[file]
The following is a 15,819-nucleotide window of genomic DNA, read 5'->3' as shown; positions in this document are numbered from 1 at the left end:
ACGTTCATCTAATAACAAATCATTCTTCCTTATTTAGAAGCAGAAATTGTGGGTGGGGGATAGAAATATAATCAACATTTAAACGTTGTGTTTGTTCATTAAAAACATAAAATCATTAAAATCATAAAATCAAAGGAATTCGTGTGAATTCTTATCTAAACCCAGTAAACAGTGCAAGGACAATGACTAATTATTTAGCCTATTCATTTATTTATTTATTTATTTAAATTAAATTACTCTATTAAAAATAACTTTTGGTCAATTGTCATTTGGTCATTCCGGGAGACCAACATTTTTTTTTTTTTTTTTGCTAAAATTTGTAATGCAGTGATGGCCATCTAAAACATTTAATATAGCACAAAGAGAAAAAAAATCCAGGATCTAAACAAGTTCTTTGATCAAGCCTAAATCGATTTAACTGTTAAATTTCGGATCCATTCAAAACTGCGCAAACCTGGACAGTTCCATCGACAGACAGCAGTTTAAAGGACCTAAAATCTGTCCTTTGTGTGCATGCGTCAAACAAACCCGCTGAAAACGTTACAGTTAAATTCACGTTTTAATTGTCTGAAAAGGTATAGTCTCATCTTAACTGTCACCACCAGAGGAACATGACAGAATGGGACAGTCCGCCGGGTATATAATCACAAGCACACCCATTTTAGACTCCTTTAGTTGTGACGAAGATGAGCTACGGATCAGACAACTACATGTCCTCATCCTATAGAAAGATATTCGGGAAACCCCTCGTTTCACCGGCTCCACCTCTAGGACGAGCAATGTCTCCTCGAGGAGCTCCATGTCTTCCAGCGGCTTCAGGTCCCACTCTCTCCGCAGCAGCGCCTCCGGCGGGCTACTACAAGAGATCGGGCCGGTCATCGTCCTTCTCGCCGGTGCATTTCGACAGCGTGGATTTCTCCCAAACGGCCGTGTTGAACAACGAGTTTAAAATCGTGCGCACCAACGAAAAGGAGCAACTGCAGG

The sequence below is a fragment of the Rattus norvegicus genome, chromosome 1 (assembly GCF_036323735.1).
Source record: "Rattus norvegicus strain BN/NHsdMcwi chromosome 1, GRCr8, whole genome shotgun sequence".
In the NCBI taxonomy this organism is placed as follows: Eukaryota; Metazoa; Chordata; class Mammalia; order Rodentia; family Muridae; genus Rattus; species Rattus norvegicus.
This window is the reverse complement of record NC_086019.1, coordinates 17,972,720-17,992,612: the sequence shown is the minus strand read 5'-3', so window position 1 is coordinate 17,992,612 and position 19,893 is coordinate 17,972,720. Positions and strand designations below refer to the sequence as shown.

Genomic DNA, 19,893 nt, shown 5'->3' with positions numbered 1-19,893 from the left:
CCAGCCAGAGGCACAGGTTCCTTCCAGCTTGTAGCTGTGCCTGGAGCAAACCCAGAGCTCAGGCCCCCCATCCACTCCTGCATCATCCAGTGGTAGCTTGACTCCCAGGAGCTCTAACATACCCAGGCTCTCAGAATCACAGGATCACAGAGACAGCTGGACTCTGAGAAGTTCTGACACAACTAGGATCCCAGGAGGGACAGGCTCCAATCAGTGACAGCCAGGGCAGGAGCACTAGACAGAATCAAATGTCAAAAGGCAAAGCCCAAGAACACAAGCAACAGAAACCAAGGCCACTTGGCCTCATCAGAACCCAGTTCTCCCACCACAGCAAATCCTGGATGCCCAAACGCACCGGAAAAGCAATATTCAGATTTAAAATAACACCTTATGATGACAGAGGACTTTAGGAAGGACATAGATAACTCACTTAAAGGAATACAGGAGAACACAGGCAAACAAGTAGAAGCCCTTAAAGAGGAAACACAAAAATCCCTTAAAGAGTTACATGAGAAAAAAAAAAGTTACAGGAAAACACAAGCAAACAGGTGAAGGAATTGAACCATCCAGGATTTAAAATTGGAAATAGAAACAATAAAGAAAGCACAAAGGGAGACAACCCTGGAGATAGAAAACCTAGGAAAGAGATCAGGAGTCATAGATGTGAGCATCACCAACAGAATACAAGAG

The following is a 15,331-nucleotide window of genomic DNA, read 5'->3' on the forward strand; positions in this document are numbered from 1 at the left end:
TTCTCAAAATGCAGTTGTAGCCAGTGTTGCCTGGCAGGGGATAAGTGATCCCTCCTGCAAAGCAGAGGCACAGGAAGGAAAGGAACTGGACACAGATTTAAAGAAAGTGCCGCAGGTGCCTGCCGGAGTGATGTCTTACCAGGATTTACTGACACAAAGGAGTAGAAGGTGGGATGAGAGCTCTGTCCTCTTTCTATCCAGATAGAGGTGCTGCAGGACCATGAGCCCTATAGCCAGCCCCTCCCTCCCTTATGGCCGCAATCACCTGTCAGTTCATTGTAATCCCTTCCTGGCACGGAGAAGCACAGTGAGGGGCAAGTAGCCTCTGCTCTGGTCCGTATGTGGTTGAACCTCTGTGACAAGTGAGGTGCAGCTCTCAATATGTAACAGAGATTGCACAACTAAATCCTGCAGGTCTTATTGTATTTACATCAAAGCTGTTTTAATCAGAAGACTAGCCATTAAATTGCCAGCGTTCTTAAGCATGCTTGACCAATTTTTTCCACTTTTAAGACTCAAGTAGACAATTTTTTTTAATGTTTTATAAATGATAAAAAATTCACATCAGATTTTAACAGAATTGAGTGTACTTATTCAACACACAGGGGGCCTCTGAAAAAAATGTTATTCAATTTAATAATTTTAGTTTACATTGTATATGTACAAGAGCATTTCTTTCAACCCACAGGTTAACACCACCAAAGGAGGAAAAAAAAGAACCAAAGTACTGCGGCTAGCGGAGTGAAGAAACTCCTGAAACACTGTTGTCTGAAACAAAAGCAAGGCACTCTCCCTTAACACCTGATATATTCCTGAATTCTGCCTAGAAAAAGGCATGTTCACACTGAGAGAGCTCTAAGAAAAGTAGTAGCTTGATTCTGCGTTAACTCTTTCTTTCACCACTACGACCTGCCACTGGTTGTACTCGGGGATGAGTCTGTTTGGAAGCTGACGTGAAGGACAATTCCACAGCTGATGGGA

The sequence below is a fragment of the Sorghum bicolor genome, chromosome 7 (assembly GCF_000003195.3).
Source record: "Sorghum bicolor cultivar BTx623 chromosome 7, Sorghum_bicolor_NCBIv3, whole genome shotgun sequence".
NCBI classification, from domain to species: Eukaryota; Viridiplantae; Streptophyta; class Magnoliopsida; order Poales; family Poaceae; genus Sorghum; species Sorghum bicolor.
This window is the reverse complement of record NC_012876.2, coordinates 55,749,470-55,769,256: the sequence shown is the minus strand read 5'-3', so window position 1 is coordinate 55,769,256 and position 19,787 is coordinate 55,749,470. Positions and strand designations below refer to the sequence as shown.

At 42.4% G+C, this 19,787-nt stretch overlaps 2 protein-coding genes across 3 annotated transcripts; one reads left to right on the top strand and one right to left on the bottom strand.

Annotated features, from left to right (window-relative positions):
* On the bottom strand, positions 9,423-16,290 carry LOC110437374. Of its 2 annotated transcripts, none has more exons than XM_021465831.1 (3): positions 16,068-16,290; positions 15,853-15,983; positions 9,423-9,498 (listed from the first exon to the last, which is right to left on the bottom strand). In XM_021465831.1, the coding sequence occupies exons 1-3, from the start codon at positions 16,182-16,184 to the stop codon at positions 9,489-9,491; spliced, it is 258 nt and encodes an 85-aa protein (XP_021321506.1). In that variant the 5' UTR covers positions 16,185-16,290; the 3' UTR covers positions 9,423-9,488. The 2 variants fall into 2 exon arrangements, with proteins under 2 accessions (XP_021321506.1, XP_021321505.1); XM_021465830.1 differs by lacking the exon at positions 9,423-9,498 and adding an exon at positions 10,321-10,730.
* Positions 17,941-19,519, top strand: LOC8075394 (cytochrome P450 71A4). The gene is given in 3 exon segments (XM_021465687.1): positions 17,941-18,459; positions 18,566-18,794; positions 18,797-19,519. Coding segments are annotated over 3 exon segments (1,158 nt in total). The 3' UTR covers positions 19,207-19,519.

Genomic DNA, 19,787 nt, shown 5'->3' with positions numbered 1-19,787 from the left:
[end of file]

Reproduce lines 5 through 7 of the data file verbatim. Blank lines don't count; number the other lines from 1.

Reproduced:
In the NCBI taxonomy this organism is placed as follows: Eukaryota; Metazoa; Chordata; class Mammalia; order Rodentia; family Muridae; genus Rattus; species Rattus norvegicus.
This window is the reverse complement of record NC_086019.1, coordinates 17,972,720-17,992,612: the sequence shown is the minus strand read 5'-3', so window position 1 is coordinate 17,992,612 and position 19,893 is coordinate 17,972,720. Positions and strand designations below refer to the sequence as shown.

Genomic DNA, 19,893 nt, shown 5'->3' with positions numbered 1-19,893 from the left: